Asian Stocks Down Ahead of Chinese Industrial Output, Retail Sales Data

This post was originally published on this site – Asia Pacific stocks were down on Monday morning, with investors awaiting Chinese economic data that could indicate a slowdown in economic growth.

China’s Shanghai Composite inched down 0.03% by 9:39 PM ET (1:39 AM GMT), and the SZSE Component was steady at 14,799.03. The country will release July data, including industrial production and retail sales, later in the day. The National People’s Congress Standing Committee will also begin a four-day meeting on Tuesday.

Hong Kong’s Hang Seng Index was down 0.49%.

Japan’s Nikkei 225 fell 1.41%, even as its GDP growing a better-than-expected 0.3% quarter-on-quarter and 1.3% year-on-year in the second quarter.

South Korean markets are closed for a holiday.

In Australia, the ASX 200 was down 0.40%. The Reserve Bank of Australia will release the minutes of its latest meeting on Tuesday while across the Tasman Sea, the Reserve Bank of New Zealand will hand down its policy decision a day later.

U.S. shares ended the previous session on a record high, but caution remained as data released on Friday said consumer sentiment dropped to a near ten-year low. The Michigan consumer expectations for August was 65.2, while the Michigan consumer sentiment for the same month was 70.2.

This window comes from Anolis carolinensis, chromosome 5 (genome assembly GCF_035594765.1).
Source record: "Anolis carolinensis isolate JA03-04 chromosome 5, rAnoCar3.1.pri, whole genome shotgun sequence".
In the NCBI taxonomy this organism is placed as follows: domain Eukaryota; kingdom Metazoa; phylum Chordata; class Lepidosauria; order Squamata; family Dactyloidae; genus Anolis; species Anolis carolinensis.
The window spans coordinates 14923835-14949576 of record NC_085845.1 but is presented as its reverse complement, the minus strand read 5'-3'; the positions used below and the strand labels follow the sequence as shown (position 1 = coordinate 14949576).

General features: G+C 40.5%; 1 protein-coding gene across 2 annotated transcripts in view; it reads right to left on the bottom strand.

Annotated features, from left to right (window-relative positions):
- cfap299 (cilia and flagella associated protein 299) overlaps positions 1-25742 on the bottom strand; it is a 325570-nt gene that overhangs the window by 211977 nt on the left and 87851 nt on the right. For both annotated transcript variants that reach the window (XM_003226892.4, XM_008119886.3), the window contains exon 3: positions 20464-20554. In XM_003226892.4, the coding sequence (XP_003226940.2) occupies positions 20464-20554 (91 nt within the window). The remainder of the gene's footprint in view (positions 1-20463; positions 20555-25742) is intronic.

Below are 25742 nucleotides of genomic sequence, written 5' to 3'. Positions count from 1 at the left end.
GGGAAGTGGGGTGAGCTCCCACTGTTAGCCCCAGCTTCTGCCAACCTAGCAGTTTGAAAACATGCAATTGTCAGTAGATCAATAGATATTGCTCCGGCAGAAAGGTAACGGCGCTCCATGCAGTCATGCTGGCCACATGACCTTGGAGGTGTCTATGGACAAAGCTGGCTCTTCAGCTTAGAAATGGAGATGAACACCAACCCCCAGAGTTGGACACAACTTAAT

Meanwhile, investors continue to monitor the impact of Afghanistan’s fall to the Taliban globally. In other political developments, Canadian Prime Minister Justin Trudeau called an election for Sep. 20 while Malaysian Prime Minister Muhyiddin Yassin is expected to resign later in the day.

Central banks are also in the spotlight, with U.S. Federal Reserve Chairman Jerome Powell speaking at a town hall discussion with educators on Tuesday and the Federal Open Market Committee releasing the minutes from its latest meeting a day later.

“Markets are going to have to get comfortable with potential asset tapering from the Fed sometime in 2022,” Macquarie Private Bank division director Martin Lakos told Bloomberg.